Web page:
• Interests that are congruent with the social work profession (ie: advocacy, counseling, service, leadership, desire to help others, etc.)
  • Current high school Junior
  • Minimum 3.0 GPA (4.0 scale)
  • Planning to attend college

The goal of SWING is to have students leave with a greater understanding of and interest in pursuing a career in social work.  Participants will receive on-campus lodging, all meals, a SAT study book, and a certificate of completion for attending. Parents/guardians are responsible for transportation to and from the program in Chapel Hill, NC.

For more information, please visit http://ssw.unc.edu/swing. If you have questions, please contact Ben Balderas, Assistant Director of Recruitment, Admissions & Financial Aid, at 919-843-6284 or ben_balderas@unc.edu.


2nd Annual Diversity in STEM Conference

The 2nd annual Diversity in STEM Conference, taking place on March 24, 10 a.m. – 5 p.m. at the Sonja Haynes Stone Center, will tackle many of the same concepts as the inaugural event: examining ways to bolster diversity and inclusion in science, technology, engineering, and mathematics at the University of North Carolina at Chapel Hill. The all-day experience will focus on topics related to the impact of diversity on STEM research, funding, and development; connections between STEM faculty recruitment, retention, development, and diversity; and Women of Color in STEM fields.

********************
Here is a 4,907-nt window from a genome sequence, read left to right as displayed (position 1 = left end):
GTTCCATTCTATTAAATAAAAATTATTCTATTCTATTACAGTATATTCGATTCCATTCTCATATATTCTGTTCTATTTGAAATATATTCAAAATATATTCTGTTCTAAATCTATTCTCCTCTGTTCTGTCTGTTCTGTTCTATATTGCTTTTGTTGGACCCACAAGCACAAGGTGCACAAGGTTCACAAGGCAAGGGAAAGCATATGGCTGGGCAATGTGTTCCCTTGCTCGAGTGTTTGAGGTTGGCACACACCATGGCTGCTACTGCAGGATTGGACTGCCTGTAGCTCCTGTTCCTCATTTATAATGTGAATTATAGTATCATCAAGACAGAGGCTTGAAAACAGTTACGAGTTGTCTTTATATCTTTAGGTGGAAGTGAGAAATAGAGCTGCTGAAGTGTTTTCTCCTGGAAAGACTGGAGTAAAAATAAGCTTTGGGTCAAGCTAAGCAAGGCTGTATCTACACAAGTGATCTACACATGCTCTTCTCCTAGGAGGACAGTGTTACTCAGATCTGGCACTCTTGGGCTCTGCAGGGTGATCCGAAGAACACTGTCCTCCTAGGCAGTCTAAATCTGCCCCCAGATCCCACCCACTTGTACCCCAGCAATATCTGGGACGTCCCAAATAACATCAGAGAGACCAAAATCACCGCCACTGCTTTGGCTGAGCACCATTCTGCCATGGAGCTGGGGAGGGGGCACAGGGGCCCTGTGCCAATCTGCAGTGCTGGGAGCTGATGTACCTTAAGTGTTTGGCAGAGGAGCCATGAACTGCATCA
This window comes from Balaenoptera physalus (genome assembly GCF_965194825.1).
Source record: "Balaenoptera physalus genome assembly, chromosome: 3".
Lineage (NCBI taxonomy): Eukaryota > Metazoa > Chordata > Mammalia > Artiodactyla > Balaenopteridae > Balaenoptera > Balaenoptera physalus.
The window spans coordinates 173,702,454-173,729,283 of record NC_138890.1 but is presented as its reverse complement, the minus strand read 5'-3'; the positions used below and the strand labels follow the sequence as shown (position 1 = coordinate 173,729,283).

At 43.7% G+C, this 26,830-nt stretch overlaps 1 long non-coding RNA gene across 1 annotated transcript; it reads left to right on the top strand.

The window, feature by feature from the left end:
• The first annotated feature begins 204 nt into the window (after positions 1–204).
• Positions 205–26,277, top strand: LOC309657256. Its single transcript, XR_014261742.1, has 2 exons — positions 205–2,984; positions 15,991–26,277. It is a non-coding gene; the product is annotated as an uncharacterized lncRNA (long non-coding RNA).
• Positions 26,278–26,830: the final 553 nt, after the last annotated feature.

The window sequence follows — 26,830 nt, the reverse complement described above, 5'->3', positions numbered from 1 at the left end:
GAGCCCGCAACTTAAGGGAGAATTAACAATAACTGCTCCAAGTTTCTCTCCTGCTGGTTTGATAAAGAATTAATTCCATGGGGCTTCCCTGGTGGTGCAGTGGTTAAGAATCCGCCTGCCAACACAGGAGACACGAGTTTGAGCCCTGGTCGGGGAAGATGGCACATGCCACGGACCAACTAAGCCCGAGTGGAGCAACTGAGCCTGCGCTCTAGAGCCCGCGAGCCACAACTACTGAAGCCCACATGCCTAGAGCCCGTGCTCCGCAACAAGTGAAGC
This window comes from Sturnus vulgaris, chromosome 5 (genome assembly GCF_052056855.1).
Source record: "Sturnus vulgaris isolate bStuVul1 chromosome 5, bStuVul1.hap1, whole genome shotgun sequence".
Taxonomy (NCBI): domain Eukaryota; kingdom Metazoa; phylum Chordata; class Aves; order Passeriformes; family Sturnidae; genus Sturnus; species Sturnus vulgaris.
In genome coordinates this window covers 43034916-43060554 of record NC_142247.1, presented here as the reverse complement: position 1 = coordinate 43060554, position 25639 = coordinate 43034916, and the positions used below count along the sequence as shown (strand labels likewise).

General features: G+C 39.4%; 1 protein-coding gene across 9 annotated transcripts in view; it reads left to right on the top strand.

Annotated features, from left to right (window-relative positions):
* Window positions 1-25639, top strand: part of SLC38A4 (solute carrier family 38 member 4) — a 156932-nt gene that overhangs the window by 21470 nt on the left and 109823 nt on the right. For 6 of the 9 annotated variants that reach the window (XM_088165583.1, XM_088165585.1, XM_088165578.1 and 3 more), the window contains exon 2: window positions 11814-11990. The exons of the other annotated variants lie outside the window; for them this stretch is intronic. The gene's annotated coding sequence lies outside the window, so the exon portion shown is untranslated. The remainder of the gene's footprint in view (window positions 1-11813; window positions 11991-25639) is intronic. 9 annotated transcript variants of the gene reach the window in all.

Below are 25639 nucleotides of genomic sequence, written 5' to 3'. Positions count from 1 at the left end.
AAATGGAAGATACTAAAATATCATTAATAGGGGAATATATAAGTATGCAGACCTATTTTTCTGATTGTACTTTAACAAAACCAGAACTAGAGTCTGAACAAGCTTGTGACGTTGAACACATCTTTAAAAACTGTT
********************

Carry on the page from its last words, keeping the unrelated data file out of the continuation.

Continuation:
This year’s event will feature nationally recognized diversity in STEM leaders Freeman A. Hrabowski, III, President of UMBC (University of Maryland, Baltimore County), who is the keynote speaker; Dr. Christine Grant, Associate Dean of Faculty Development and Special Initiatives in the College of Engineering and Professor of Chemical Engineering (NC State University), and Dr. Jorge Cham, Author/Cartoonist of Piled Higher and Deeper (PhD Comics).

Diversity & Multicultural Affairs is sponsoring the morning faculty and staff workshop with Dr. Christine Grant. The workshop will provide strategies and tools for mentoring and coaching students who are underrepresented in STEM fields. Registration is free and open to all faculty and staff at UNC-Chapel Hill. However, faculty who lead labs, interdisciplinary groups, research collaboratives, and/or have an interest in diversifying their teams are strongly encouraged to participate. Please click here to register.